However, while the anaerobic technology for wastewater treatment has several distinct advantages, it also has a number of limiting features (Lettinga et al., 1999). The demerits include the high sensitivity of methanogenic bacteria in AD systems to a large number of chemical compounds. This limits the types of effluents that can be treated using AD technologies, although, in certain cases, the anaerobic organisms have the ability to adapt to some chemical compounds. Secondly, the first start-up of an installation lacking proper seeding sludge is time-consuming, because of the low growth yield of anaerobic bacteria, which sometimes may take up to 12 months to develop. This leads to long retention times before the treated waste can be stabilised, which in turn increases operational costs.

Finally, the anaerobic treatment of wastewater containing sulphur compounds is usually accompanied by the generation of unpleasant odours due to the production of hydrogen sulphide. An effective solution to this problem requires the incorporation of a micro-aerophilic post-treatment step to convert any sulphide present to elemental sulphur. Despite these shortcomings, the performance of the anaerobic reactions can be optimised by improved reactor design and careful control of feed rate (Harada et al., 1994; Allen and Liu, 1998).

Anaerobic digestion systems: The technological perspective

The wide variety of wastewaters that are generated (in terms of characteristics, volume, composition, frequency, etc.) from over 30 different types of industries (pulp and paper, beverages, breweries, chemicals, pharmaceuticals, etc.) triggered the development of an array of different anaerobic technologies because the 'one technology solution fits all' approach was technically untenable. Presently the anaerobic technologies are used to treat a wide variety of effluents at different scales. The anaerobic systems are broadly classified as: low-rate - e.g. anaerobic lagoon (Tchobanoglous and Burton, 1991; Allen and Liu, 1998); continuously stirred tank reactor - e.g. CSTR (de Mes et al., 2003); high-rate - e.g. UASB (Lettinga et al., 1979; Lettinga et al., 1980; Lettinga, 1995; Verstraete et al., 1996; Seghezzo et al., 1998; Aiyuk et al., 2006); anaerobic filter (AF) (Lettinga et al., 1979; Speece, 1983; Lim and Lee, 1991; Jordening and Buchlonz, 1999); fluidised-bed (FB) system (Jordening and Buchlonz, 1999; IEA Bioenergy, 2001; van Lier, 2008); hybrid (H) systems (Elmitwalli, 2000; Paques ADI, 2001); ultra-high rate - e.g. expanded granular sludge bed (EGSB); or internal circulation (IC) reactor anaerobic processes (Versprille et al., 1994; Zoutberg and de Been, 1997; Gavrilescu, 2002).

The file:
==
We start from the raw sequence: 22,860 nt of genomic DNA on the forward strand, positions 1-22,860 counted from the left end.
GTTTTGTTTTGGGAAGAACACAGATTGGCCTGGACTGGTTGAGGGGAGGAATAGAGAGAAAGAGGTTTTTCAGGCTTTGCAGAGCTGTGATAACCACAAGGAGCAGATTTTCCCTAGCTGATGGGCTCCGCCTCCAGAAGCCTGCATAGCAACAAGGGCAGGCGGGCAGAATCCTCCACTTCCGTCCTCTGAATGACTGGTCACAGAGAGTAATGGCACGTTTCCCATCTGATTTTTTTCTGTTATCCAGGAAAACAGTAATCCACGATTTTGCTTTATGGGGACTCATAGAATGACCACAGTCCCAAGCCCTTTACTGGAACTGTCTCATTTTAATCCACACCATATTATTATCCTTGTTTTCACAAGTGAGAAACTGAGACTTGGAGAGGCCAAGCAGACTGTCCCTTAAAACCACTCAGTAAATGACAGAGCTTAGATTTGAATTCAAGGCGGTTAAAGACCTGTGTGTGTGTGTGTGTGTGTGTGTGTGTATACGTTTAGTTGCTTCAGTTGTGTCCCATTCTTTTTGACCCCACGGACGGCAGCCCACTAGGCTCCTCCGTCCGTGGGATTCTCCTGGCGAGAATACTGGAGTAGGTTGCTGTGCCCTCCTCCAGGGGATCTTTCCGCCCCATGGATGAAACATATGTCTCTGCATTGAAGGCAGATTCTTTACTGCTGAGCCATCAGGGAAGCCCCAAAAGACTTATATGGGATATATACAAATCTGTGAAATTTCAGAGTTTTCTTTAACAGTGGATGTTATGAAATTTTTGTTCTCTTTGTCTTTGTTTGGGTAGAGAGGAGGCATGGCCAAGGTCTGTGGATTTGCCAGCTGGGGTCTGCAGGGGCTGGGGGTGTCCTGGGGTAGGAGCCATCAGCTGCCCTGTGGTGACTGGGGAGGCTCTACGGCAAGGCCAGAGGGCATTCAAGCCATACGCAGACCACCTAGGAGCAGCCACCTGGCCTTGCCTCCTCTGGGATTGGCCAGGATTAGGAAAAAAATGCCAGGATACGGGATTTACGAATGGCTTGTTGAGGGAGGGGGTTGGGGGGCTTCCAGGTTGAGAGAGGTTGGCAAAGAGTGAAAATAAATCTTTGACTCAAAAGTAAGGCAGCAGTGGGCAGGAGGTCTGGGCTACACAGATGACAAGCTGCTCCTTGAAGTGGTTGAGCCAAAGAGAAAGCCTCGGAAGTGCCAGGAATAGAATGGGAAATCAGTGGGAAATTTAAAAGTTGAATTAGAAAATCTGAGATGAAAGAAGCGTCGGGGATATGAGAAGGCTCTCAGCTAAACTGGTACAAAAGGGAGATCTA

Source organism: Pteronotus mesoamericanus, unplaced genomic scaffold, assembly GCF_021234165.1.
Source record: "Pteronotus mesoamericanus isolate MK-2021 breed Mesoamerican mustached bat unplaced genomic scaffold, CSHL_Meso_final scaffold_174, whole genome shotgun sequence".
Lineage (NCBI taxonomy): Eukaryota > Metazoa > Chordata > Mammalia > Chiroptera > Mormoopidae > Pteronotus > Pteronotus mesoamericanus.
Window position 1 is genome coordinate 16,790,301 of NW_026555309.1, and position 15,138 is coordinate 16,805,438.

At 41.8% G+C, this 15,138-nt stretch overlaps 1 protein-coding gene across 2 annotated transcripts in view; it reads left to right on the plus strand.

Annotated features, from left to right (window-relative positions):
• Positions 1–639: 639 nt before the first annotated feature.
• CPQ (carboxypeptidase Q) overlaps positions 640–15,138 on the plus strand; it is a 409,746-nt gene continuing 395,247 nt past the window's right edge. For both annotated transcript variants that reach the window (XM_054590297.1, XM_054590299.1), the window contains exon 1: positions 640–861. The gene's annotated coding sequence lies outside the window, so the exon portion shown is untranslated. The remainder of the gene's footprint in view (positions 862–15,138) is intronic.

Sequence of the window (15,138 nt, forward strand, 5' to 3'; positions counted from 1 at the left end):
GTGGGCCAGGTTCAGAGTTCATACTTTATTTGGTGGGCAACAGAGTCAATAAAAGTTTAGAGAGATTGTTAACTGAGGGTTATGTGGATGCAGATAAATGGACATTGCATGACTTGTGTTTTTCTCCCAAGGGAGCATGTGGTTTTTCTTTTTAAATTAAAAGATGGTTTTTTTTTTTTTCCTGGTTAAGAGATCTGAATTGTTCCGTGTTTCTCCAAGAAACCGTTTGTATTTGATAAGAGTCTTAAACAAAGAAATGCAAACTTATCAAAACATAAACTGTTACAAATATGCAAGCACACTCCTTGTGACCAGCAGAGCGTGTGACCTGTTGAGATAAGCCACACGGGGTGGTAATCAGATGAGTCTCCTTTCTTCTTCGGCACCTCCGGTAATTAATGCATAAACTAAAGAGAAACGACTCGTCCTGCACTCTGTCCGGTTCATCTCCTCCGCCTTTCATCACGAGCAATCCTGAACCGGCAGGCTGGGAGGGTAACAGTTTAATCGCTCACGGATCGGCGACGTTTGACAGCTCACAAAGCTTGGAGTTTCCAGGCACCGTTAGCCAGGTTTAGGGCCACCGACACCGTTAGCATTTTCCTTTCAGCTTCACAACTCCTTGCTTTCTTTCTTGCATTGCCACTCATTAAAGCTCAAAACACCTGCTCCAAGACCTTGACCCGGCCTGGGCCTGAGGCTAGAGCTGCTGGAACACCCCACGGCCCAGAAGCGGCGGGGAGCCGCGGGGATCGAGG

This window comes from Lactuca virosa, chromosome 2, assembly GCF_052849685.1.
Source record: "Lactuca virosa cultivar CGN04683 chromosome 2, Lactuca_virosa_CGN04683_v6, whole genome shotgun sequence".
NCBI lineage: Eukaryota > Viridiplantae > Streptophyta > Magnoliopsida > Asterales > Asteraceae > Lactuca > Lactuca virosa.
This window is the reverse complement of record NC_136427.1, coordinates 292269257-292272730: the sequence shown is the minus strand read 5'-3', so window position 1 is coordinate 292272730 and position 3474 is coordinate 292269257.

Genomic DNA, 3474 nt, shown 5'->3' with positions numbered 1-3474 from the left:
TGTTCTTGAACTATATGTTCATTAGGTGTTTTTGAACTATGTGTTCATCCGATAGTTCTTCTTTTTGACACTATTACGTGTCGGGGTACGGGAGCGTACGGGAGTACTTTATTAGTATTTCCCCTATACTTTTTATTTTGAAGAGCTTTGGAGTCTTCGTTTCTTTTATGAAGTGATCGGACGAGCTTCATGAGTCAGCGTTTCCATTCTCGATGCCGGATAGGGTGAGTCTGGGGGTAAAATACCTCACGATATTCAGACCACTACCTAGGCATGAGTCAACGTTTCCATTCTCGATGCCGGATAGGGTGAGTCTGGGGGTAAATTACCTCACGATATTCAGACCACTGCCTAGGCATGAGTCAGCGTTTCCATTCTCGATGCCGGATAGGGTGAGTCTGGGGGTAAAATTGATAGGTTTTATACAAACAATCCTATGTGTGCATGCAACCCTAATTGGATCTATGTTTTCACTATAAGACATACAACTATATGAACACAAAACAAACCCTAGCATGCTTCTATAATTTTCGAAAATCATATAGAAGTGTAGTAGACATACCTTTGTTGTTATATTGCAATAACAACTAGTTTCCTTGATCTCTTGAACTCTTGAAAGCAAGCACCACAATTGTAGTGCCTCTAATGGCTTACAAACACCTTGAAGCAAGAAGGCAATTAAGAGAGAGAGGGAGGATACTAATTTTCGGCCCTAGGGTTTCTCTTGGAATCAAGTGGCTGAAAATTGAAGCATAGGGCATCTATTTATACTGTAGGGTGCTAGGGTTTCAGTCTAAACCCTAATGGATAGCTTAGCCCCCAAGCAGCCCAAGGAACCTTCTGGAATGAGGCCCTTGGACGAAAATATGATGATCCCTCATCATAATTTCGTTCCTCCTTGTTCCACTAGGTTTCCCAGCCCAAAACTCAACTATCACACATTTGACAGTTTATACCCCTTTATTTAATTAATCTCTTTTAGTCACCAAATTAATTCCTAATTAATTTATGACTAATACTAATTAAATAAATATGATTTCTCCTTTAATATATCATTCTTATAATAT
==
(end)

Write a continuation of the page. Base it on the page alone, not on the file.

In the last few years, the EGSB has become the biggest competitor to the UASB technology, mainly because of its distinctive merits such as flexibility, simplicity, ability to accept high influent liquid and gas velocities, high circulation ratios that create inherent hydraulic balancing capacity, and high volumetric loading rates ranging from 15 to 30 kg COD/m3 (Gavrilescu, 2002). In addition, the EGSB technology is suitable for regions where land is at a premium (Habets, 1999). For example, the internal circulation process known as BiopaqIC (Pereboom and Vereijken, 1994), promoted by Paques, is a popular ultra-high rate anaerobic reactor (Allen and Liu, 1998; Habbets, 1999), and is widely used in the pulp and paper industry, in preference to the standard UASB. The market trends are discussed under 'Results and discussion'. From a market dynamics viewpoint, the global growth in the use of UASB plants can be predicted by comparing UASB with the use of competing technologies such as ADI systems and EGSB.


Materials and methods

Three methods were used in this study to establish the extent and characteristics of the market dynamics for UASB technology in South Africa and internationally. These were: a literature survey, technical questionnaires, and telephonic interviews. The results obtained from the different approaches provided complementary information that was used to cross-validate the integrity and completeness of the data and information derived by each method. The following sections summarise each of the approaches used to solicit data.